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Van Helsing

Movie review by Greg Carlson

Director Stephen Sommers has already had his way with the Mummy, turning the great Karl Freund’s atmospheric 1932 classic into the noisy and noisome computer-driven action-thriller that starred Brendan Fraser.  With “Van Helsing,” Sommers dumps the Mummy in favor of assembling a package of Universal’s stable of staples: Dracula, Frankenstein’s Monster, and the Wolf Man (along with the Count’s sexy brides, Dr. Jekyll and Mr. Hyde, and Igor, apparently for good measure).  Team-ups like this one are nothing new (NBC’s 1976 live-action “Monster Squad” series even put a super-hero spin on the trio now featured in “Van Helsing”), but Sommers just keeps doing his usual: spoiling a good story with CG overkill and cardboard characters.

Hugh Jackman plays Gabriel Van Helsing (supposedly the younger brother of Abraham Van Helsing, but honestly, who cares?), a perpetually youthful amnesiac who has been doing battle with supernatural baddies for centuries.  Working in the service of a clandestine organization of clerics – whose workshop copies the James Bond universe down to the inevitable introduction of cutting-edge toys and weapons that will come in handy when the plot demands it – Van Helsing hooks up with sidekick Carl (David Wenham), a wise-cracking friar who provides what little comic relief the movie can muster.  They travel to Transylvania to square off against Dracula (Richard Roxburgh), who is on the verge of hatching thousands of his devilish offspring.

Van Helsing eventually crosses paths with the improbably named Anna Valerious (Kate Beckinsale, decked out like some kind of gypsy pirate), a gorgeous vampire hunter whose family has entertained a wicked feud with Dracula for generations.  Together, they slash and bash their way through endless skirmishes with the shape-shifting succubi, who don’t seem to mind that the Count is a bigamist.  Van Helsing shoots at the swooping harpies with a technologically advanced crossbow that spits out ammunition like a 19th century Gatling gun, and Anna divides most of her time between swinging around like Tarzan and getting thrown by the blood-sucking ghoulies into the branches of tall trees.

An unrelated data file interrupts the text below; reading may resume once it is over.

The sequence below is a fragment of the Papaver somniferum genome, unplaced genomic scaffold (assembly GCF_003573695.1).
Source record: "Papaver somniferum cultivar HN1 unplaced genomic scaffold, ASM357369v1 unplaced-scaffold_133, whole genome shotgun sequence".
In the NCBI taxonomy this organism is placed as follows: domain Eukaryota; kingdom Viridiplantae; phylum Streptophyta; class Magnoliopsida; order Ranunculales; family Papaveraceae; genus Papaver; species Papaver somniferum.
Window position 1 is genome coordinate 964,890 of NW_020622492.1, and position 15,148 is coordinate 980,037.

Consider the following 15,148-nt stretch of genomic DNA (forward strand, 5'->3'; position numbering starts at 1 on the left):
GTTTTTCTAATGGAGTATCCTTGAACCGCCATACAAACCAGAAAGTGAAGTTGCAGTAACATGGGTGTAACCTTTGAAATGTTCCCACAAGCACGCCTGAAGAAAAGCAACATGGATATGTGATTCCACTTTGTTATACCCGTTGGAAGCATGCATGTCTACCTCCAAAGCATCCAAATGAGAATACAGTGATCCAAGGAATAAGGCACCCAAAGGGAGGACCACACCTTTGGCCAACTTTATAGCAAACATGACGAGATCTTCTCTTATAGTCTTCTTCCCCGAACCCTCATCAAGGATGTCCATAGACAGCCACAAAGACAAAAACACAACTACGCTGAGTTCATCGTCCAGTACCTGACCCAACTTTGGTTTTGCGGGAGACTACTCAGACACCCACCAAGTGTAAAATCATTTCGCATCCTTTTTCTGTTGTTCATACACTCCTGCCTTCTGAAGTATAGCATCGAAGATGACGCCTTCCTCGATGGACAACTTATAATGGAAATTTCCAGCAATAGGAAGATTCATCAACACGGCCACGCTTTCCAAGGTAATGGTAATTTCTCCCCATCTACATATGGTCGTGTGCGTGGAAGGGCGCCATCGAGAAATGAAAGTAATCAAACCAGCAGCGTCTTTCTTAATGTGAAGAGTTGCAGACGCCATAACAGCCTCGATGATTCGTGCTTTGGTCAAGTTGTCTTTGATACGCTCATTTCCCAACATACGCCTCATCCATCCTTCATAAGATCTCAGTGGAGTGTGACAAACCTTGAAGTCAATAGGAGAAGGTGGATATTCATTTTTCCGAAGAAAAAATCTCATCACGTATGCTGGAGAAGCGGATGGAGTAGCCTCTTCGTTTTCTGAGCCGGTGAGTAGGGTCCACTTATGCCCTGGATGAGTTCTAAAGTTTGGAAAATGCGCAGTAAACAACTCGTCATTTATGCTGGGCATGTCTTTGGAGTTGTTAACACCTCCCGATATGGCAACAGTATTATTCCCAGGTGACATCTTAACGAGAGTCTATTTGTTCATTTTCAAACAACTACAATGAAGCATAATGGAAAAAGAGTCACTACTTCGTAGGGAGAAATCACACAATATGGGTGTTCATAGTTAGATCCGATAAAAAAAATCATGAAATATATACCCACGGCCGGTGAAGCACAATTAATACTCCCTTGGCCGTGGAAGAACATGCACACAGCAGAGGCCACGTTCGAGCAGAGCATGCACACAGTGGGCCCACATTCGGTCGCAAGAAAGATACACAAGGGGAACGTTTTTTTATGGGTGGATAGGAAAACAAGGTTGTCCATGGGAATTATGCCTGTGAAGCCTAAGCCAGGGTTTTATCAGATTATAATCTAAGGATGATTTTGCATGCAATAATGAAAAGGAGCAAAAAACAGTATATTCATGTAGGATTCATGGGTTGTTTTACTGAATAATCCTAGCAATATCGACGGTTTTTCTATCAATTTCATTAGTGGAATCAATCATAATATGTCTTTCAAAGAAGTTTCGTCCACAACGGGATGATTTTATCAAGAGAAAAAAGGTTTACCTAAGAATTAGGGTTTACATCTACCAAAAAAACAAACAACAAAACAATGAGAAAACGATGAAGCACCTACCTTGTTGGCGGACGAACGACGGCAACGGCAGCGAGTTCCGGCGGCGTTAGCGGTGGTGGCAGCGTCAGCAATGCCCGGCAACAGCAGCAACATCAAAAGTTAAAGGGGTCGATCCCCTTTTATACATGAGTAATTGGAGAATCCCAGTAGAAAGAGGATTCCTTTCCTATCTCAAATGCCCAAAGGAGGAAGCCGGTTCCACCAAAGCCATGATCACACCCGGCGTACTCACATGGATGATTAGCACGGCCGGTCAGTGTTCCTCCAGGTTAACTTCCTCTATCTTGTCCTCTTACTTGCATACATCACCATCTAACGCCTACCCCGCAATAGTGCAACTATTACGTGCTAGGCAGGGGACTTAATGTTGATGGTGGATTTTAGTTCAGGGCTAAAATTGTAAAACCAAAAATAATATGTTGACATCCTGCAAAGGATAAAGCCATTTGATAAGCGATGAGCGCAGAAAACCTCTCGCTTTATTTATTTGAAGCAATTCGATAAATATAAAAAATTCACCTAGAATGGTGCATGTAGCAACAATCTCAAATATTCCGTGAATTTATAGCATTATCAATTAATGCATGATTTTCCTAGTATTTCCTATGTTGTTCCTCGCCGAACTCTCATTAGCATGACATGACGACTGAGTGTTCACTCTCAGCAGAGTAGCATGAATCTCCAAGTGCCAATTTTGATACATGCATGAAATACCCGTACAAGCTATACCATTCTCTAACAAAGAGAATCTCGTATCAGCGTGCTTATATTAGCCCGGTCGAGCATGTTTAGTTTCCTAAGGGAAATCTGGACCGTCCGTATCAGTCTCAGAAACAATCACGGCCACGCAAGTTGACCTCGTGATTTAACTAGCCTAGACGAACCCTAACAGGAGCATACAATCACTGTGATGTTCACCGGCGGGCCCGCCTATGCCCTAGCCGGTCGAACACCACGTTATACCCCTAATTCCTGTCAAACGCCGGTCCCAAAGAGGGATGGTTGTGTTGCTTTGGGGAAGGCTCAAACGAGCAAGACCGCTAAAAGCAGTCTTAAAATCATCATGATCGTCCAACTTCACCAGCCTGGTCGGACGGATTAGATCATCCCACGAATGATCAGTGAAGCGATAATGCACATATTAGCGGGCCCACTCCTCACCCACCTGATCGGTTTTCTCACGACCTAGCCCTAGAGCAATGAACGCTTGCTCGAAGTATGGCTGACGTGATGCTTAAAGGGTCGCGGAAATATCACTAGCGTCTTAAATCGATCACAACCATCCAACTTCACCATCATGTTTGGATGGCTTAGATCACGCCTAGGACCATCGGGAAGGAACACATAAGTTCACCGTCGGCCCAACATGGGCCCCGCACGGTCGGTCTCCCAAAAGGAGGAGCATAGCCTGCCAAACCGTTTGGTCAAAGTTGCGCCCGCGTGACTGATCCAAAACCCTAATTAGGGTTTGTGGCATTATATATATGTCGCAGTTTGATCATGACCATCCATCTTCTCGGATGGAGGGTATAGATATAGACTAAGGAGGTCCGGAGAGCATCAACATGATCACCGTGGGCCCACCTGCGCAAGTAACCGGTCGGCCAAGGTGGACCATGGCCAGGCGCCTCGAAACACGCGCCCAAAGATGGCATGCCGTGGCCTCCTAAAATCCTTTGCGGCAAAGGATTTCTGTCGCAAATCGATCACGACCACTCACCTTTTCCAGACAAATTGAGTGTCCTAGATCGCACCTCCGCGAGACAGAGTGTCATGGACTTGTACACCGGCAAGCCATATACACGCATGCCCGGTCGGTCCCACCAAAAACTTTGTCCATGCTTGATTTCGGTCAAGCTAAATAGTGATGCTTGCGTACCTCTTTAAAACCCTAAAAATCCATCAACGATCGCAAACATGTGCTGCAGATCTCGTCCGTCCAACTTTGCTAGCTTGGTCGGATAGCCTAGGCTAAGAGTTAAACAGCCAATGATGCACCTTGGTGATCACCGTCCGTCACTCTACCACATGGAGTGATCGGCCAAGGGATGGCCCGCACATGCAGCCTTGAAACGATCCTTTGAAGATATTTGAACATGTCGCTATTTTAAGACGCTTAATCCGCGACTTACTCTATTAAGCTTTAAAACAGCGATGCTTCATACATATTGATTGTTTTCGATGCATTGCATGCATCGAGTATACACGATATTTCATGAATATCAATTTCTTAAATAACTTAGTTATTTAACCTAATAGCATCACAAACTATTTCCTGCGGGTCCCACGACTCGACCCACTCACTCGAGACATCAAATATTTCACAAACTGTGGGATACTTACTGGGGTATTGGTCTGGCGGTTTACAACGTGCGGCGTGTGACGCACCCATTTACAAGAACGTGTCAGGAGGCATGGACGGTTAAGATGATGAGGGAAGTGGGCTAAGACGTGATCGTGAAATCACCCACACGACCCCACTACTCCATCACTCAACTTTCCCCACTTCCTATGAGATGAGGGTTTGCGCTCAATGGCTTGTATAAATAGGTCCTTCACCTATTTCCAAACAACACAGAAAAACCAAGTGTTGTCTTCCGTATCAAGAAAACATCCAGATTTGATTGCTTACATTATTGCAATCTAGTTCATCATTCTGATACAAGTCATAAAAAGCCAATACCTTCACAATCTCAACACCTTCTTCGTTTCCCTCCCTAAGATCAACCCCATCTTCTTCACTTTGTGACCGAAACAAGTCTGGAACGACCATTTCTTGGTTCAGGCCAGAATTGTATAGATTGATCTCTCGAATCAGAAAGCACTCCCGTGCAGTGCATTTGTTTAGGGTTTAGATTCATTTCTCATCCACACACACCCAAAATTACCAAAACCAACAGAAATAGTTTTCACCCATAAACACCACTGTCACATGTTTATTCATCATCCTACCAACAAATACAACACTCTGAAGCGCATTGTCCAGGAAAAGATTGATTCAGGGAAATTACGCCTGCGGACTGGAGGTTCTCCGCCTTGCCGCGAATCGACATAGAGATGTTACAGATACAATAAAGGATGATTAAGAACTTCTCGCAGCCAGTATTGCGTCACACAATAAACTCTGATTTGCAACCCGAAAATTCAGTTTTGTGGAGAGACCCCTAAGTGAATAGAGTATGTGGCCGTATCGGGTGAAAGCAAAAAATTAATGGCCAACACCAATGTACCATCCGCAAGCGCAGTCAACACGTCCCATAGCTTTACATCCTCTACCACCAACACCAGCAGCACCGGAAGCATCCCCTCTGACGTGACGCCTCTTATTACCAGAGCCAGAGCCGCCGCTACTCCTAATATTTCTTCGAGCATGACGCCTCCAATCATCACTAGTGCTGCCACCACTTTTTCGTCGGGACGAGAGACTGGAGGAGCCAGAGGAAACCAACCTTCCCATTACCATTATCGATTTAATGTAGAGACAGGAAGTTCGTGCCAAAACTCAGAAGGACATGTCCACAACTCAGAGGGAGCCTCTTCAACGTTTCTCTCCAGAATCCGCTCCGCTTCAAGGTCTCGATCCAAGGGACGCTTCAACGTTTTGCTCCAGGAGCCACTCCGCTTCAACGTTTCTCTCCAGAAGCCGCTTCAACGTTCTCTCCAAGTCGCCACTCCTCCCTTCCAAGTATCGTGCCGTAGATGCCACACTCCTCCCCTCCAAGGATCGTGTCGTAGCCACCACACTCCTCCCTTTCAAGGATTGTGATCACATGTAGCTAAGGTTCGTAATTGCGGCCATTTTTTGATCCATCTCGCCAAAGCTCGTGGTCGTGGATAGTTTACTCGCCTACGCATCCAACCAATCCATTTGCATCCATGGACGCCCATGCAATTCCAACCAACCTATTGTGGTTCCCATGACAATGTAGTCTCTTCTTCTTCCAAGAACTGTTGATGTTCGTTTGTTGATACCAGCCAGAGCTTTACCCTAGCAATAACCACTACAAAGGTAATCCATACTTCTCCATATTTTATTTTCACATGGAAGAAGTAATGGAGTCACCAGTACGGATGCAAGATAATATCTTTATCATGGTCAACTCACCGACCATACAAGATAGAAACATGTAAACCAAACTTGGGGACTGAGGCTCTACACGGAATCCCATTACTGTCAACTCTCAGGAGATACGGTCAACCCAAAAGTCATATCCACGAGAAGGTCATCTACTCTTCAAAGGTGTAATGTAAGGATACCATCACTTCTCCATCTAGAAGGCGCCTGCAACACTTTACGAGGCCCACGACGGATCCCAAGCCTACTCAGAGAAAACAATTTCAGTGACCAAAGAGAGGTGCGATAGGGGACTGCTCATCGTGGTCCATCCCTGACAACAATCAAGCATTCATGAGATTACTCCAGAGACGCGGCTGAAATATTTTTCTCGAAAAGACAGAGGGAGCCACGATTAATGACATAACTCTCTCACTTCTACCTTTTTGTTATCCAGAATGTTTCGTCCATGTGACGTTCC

With Sommers, more is more, and the computer-generated special effects are employed like a heavy truncheon.  The movie’s only coherence lies in its incoherence, as set-piece after set-piece populates the screen with digital excess (in one, bat-winged beasties burst mid-flight, like thousands of kernels of hot popcorn).  It doesn’t really seem to matter that major characters suffer from lycanthropy, or that the anguished, tormented Frankenstein’s Monster pops up only when it is most convenient to include him.  Worst of all, Roxburgh’s Dracula is a one-way ticket to dullsville, lacking every detail that made Bela Lugosi’s iconic interpretation the premier cinematic version of the vampire.

On the plus side, “Van Helsing” contains an excellent chase scene involving the ever-popular runaway coach and horses, and the movie’s opening, photographed in gorgeous black and white by Allen Daviau, perfectly recreates the magical design of James Whale’s vintage Frankenstein movies.  The rest of “Van Helsing” is a serious disappointment, however, as the film never quite achieves the sense of thrilling wonderment that made the original Universal horror cycle the monster movies by which all subsequent versions continue to be measured.

This review was originally published in the High Plains Reader the week of 5/10/04. 

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